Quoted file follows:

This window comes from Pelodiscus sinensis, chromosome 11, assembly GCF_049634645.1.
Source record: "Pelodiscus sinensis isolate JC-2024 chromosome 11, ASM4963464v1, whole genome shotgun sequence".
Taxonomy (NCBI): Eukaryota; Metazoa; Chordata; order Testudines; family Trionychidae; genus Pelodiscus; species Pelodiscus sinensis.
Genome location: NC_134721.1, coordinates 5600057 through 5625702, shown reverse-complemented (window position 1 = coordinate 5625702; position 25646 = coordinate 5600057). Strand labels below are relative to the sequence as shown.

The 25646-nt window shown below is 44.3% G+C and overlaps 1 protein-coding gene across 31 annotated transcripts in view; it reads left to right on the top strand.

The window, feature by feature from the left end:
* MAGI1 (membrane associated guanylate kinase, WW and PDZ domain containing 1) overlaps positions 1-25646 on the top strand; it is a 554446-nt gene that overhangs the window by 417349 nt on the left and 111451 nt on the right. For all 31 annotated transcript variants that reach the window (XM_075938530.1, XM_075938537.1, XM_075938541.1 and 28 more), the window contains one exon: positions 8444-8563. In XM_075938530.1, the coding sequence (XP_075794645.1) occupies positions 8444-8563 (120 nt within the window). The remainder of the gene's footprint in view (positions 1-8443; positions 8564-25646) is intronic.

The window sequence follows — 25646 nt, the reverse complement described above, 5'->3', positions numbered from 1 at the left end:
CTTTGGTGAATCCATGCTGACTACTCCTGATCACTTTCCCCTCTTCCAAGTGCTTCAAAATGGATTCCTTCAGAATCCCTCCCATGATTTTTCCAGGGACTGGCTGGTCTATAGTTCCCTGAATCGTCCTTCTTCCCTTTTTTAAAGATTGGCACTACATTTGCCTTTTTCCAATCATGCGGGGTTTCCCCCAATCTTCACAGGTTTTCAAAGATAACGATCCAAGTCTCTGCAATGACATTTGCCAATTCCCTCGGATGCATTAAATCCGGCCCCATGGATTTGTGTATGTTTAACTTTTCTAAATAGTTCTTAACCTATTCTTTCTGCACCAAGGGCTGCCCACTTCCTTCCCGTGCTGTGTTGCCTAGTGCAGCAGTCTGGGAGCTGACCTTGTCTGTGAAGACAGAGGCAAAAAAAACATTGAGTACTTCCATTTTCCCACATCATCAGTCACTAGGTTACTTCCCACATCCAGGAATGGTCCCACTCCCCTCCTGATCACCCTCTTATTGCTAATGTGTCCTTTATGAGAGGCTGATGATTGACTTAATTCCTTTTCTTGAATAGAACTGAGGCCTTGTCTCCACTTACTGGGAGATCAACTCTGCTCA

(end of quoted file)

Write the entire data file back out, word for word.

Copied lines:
This window comes from Pelodiscus sinensis, chromosome 11, assembly GCF_049634645.1.
Source record: "Pelodiscus sinensis isolate JC-2024 chromosome 11, ASM4963464v1, whole genome shotgun sequence".
Taxonomy (NCBI): Eukaryota; Metazoa; Chordata; order Testudines; family Trionychidae; genus Pelodiscus; species Pelodiscus sinensis.
Genome location: NC_134721.1, coordinates 5600057 through 5625702, shown reverse-complemented (window position 1 = coordinate 5625702; position 25646 = coordinate 5600057). Strand labels below are relative to the sequence as shown.

The 25646-nt window shown below is 44.3% G+C and overlaps 1 protein-coding gene across 31 annotated transcripts in view; it reads left to right on the top strand.

The window, feature by feature from the left end:
* MAGI1 (membrane associated guanylate kinase, WW and PDZ domain containing 1) overlaps positions 1-25646 on the top strand; it is a 554446-nt gene that overhangs the window by 417349 nt on the left and 111451 nt on the right. For all 31 annotated transcript variants that reach the window (XM_075938530.1, XM_075938537.1, XM_075938541.1 and 28 more), the window contains one exon: positions 8444-8563. In XM_075938530.1, the coding sequence (XP_075794645.1) occupies positions 8444-8563 (120 nt within the window). The remainder of the gene's footprint in view (positions 1-8443; positions 8564-25646) is intronic.

The window sequence follows — 25646 nt, the reverse complement described above, 5'->3', positions numbered from 1 at the left end:
CTTTGGTGAATCCATGCTGACTACTCCTGATCACTTTCCCCTCTTCCAAGTGCTTCAAAATGGATTCCTTCAGAATCCCTCCCATGATTTTTCCAGGGACTGGCTGGTCTATAGTTCCCTGAATCGTCCTTCTTCCCTTTTTTAAAGATTGGCACTACATTTGCCTTTTTCCAATCATGCGGGGTTTCCCCCAATCTTCACAGGTTTTCAAAGATAACGATCCAAGTCTCTGCAATGACATTTGCCAATTCCCTCGGATGCATTAAATCCGGCCCCATGGATTTGTGTATGTTTAACTTTTCTAAATAGTTCTTAACCTATTCTTTCTGCACCAAGGGCTGCCCACTTCCTTCCCGTGCTGTGTTGCCTAGTGCAGCAGTCTGGGAGCTGACCTTGTCTGTGAAGACAGAGGCAAAAAAAACATTGAGTACTTCCATTTTCCCACATCATCAGTCACTAGGTTACTTCCCACATCCAGGAATGGTCCCACTCCCCTCCTGATCACCCTCTTATTGCTAATGTGTCCTTTATGAGAGGCTGATGATTGACTTAATTCCTTTTCTTGAATAGAACTGAGGCCTTGTCTCCACTTACTGGGAGATCAACTCTGCTCA